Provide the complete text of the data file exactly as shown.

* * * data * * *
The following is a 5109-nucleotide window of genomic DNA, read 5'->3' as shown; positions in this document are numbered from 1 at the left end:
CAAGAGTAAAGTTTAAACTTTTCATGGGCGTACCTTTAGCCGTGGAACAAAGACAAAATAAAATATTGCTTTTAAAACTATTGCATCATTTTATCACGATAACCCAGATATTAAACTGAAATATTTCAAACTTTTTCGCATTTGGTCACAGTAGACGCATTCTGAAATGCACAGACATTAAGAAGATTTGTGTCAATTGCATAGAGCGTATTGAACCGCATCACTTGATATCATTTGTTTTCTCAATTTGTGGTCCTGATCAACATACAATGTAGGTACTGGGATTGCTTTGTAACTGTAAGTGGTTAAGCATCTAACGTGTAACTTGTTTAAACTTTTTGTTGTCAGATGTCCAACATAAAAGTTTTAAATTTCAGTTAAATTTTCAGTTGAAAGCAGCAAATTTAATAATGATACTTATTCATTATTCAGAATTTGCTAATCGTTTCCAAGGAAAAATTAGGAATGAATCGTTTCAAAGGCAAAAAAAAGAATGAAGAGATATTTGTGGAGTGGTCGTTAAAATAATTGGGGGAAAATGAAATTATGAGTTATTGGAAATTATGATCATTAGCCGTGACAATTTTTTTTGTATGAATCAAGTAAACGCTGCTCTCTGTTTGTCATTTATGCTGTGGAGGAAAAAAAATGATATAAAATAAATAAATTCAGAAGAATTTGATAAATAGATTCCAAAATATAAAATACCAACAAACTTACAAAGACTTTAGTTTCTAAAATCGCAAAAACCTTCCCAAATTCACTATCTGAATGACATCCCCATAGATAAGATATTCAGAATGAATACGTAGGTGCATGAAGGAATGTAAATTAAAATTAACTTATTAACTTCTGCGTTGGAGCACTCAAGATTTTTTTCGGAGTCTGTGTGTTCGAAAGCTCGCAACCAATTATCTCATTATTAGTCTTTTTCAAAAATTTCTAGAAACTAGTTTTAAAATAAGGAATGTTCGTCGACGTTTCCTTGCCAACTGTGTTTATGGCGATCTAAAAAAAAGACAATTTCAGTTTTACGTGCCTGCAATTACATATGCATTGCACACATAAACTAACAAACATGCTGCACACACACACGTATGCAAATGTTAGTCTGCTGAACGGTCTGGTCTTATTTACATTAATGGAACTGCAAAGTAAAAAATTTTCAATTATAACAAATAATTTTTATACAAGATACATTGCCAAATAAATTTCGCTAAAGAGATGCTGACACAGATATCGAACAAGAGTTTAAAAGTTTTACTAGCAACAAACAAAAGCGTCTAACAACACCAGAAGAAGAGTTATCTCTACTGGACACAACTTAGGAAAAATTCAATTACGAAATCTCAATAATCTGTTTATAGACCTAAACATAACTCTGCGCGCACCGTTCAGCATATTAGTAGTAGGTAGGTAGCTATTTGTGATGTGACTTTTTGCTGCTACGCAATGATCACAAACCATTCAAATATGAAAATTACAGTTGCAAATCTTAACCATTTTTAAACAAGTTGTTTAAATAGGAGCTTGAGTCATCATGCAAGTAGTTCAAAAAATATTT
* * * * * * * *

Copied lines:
The following is a 5109-nucleotide window of genomic DNA, read 5'->3' as shown; positions in this document are numbered from 1 at the left end:
CAAGAGTAAAGTTTAAACTTTTCATGGGCGTACCTTTAGCCGTGGAACAAAGACAAAATAAAATATTGCTTTTAAAACTATTGCATCATTTTATCACGATAACCCAGATATTAAACTGAAATATTTCAAACTTTTTCGCATTTGGTCACAGTAGACGCATTCTGAAATGCACAGACATTAAGAAGATTTGTGTCAATTGCATAGAGCGTATTGAACCGCATCACTTGATATCATTTGTTTTCTCAATTTGTGGTCCTGATCAACATACAATGTAGGTACTGGGATTGCTTTGTAACTGTAAGTGGTTAAGCATCTAACGTGTAACTTGTTTAAACTTTTTGTTGTCAGATGTCCAACATAAAAGTTTTAAATTTCAGTTAAATTTTCAGTTGAAAGCAGCAAATTTAATAATGATACTTATTCATTATTCAGAATTTGCTAATCGTTTCCAAGGAAAAATTAGGAATGAATCGTTTCAAAGGCAAAAAAAAGAATGAAGAGATATTTGTGGAGTGGTCGTTAAAATAATTGGGGGAAAATGAAATTATGAGTTATTGGAAATTATGATCATTAGCCGTGACAATTTTTTTTGTATGAATCAAGTAAACGCTGCTCTCTGTTTGTCATTTATGCTGTGGAGGAAAAAAAATGATATAAAATAAATAAATTCAGAAGAATTTGATAAATAGATTCCAAAATATAAAATACCAACAAACTTACAAAGACTTTAGTTTCTAAAATCGCAAAAACCTTCCCAAATTCACTATCTGAATGACATCCCCATAGATAAGATATTCAGAATGAATACGTAGGTGCATGAAGGAATGTAAATTAAAATTAACTTATTAACTTCTGCGTTGGAGCACTCAAGATTTTTTTCGGAGTCTGTGTGTTCGAAAGCTCGCAACCAATTATCTCATTATTAGTCTTTTTCAAAAATTTCTAGAAACTAGTTTTAAAATAAGGAATGTTCGTCGACGTTTCCTTGCCAACTGTGTTTATGGCGATCTAAAAAAAAGACAATTTCAGTTTTACGTGCCTGCAATTACATATGCATTGCACACATAAACTAACAAACATGCTGCACACACACACGTATGCAAATGTTAGTCTGCTGAACGGTCTGGTCTTATTTACATTAATGGAACTGCAAAGTAAAAAATTTTCAATTATAACAAATAATTTTTATACAAGATACATTGCCAAATAAATTTCGCTAAAGAGATGCTGACACAGATATCGAACAAGAGTTTAAAAGTTTTACTAGCAACAAACAAAAGCGTCTAACAACACCAGAAGAAGAGTTATCTCTACTGGACACAACTTAGGAAAAATTCAATTACGAAATCTCAATAATCTGTTTATAGACCTAAACATAACTCTGCGCGCACCGTTCAGCATATTAGTAGTAGGTAGGTAGCTATTTGTGATGTGACTTTTTGCTGCTACGCAATGATCACAAACCATTCAAATATGAAAATTACAGTTGCAAATCTTAACCATTTTTAAACAAGTTGTTTAAATAGGAGCTTGAGTCATCATGCAAGTAGTTCAAAAAATATTT